An equally interesting version would be to ask them to record a story in which that object plays an important role.
Limitations:I cannot identify any limitations to this site. MailVU is very easy to use.
Here's a simple tutorial video to take you through recording your own video.
Thursday, 2 February 2012
Bubblr is an online tool that allows users to create and share online picture strips using high quality pictures sourced from Flickr.
If you believe that learning outcomes improve when students are highly motivated then this tool can be quite helpful. It facilitates a great deal of creativity, which may ultimately increase student motivation.
The high quality and wide variety of pictures available means that you can reinvigorate any topic by making a visually appealing presentation.
Bubblr makes it compulsory for students to comment on pictures, which means that they will always have the opportunity to develop their writing skills.
Why not introduce idiomatic expressions or proverbs using pictures? Following your example, ask your students to create picture strips that portray idiomatic expressions or proverbs in the target language and/or their mother tongue.
The availability of thousands of pictures means that creating a picture strip is potentially quite time consuming.
There is no way to filter the quality of the pictures; some may be inappropriate for young audiences.
Tags used to describe pictures may not be reliable.
Published picture strips are automatically made public.
Tuesday, 31 January 2012
A WebQuest is an educational tool designed to develop higher learning and linguistic skills in students by having them use Internet resources to accomplish real life tasks. It allows students to engage in both group work and autonomous learning.
I am particularly impressed by the potential this tool has to develop students' higher learning and linguistic skills. Carefully designed WebQuests provide students with the opportunity to give sufficient attention to each linguistic skill: listening, speaking, reading and writing.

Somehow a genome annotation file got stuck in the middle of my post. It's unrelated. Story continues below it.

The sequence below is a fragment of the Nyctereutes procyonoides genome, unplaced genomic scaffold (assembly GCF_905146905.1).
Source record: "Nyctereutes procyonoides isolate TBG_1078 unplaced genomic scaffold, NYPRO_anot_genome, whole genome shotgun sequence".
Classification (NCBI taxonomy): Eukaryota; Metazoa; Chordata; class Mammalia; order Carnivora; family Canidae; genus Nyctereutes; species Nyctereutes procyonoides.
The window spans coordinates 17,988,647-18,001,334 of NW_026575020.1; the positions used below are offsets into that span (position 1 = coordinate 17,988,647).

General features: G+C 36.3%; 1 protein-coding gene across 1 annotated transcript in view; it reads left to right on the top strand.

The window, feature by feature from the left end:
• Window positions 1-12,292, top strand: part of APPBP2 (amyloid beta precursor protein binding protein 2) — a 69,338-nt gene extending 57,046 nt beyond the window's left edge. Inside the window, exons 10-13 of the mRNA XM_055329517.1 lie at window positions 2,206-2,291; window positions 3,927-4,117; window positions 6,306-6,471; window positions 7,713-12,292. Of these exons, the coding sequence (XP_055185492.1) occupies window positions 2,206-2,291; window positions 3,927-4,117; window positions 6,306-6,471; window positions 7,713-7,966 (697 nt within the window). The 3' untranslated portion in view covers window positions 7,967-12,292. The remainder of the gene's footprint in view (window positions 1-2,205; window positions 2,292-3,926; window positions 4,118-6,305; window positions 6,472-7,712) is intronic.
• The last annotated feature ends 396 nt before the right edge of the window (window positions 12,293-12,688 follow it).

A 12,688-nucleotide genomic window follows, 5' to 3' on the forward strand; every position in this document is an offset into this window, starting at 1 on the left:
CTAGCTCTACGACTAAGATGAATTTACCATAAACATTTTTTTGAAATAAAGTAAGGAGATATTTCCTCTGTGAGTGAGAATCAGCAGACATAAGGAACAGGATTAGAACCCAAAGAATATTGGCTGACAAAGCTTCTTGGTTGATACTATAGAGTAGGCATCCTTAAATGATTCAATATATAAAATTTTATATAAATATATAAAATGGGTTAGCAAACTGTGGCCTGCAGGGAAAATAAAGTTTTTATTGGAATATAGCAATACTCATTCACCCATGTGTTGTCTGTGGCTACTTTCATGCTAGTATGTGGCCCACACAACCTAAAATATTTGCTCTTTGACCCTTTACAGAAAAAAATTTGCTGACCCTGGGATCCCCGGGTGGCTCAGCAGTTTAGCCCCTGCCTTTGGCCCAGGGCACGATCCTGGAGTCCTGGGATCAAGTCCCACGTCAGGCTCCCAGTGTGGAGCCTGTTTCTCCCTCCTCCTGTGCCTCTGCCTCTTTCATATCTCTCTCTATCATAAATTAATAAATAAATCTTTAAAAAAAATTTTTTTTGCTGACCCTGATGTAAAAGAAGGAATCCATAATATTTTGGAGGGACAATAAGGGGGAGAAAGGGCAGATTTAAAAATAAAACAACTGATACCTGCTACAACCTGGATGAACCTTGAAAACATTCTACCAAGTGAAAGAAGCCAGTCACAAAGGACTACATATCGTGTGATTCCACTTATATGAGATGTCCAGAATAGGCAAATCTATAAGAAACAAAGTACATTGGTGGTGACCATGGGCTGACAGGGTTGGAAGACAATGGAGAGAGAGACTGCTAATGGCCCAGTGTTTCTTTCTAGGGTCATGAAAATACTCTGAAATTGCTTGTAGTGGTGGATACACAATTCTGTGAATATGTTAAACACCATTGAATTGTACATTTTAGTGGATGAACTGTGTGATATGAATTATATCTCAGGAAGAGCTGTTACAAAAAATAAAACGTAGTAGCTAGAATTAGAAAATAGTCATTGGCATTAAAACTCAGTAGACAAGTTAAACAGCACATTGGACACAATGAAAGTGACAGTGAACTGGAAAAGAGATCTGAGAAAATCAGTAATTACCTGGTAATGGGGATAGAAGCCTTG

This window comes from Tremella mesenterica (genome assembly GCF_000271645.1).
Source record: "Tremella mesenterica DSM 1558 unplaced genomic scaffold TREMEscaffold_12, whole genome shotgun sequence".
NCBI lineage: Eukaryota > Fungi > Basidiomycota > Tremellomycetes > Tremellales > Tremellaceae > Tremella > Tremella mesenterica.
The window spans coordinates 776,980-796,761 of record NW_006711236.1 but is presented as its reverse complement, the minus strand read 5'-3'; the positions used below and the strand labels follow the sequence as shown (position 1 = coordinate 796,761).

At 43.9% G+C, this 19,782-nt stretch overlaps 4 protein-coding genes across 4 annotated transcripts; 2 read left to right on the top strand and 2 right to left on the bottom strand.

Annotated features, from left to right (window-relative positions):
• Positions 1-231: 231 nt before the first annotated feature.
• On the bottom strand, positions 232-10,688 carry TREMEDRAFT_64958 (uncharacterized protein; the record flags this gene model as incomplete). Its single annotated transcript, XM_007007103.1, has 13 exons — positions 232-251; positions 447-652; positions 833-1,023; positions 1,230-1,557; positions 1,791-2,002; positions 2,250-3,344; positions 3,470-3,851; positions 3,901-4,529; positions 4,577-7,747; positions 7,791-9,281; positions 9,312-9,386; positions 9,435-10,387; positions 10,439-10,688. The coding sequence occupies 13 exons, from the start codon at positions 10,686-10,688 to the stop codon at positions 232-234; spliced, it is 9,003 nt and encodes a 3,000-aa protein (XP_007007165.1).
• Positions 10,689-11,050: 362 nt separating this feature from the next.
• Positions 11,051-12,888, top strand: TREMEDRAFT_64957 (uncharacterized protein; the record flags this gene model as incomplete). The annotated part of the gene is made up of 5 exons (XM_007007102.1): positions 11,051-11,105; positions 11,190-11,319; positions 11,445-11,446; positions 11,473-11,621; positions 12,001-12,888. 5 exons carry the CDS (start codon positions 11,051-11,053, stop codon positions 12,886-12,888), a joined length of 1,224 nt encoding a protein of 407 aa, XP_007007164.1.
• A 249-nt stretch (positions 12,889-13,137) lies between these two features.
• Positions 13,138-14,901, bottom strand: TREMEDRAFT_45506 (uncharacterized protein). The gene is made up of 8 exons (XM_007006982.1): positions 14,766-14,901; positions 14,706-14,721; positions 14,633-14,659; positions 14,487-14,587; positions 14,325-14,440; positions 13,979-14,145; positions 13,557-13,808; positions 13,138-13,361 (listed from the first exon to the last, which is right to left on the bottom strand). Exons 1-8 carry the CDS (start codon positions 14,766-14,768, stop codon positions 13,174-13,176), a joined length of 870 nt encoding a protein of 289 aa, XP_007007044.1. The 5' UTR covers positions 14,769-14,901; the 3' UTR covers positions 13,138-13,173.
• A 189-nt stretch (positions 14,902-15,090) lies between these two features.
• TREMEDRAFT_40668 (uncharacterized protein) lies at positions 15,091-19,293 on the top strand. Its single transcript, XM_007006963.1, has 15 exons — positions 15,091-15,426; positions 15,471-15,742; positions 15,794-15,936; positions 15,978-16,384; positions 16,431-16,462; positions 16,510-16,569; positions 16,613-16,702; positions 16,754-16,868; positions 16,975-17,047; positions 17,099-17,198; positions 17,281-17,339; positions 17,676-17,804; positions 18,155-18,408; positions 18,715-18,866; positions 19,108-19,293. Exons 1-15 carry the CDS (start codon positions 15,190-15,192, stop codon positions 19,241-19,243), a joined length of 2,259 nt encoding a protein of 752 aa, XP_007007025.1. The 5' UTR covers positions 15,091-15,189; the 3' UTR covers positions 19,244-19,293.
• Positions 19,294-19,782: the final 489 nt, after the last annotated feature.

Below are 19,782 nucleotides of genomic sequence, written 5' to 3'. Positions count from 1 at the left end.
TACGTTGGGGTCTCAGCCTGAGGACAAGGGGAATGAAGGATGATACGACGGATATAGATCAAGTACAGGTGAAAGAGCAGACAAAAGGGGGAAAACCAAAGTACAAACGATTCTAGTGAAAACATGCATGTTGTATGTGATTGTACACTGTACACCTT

Well-designed WebQuests also result in students engaging in meaningful lifelong learning since they allow them to analyze, synthesize and evaluate information as they work on real life tasks.
Using this tool could contribute to increased motivation in language learning since students will feel a sense of accomplishment after finishing a task in the target language and will also have created something tangible that can be shared with others.
This tool can also be useful in classroom management in that a well-designed WebQuest ensures that each student must make a meaningful contribution in order to successfully accomplish the task at hand. Engaged students mean a more orderly, productive classroom environment.
In designing a WebQuest for your students, in addition to your educational goals, you must also think of your students general interests.
For example, it might be interesting to use comments from an online magazine as the text for a reading comprehension (The What Shall I Wear WebQuest illustrates how this can be done).
Also, an online video recording tool can be embedded into the WebQuest so that students can record themselves conducting an interview (job, sporting event, celebrity, etc) or engaging in a role-play activity.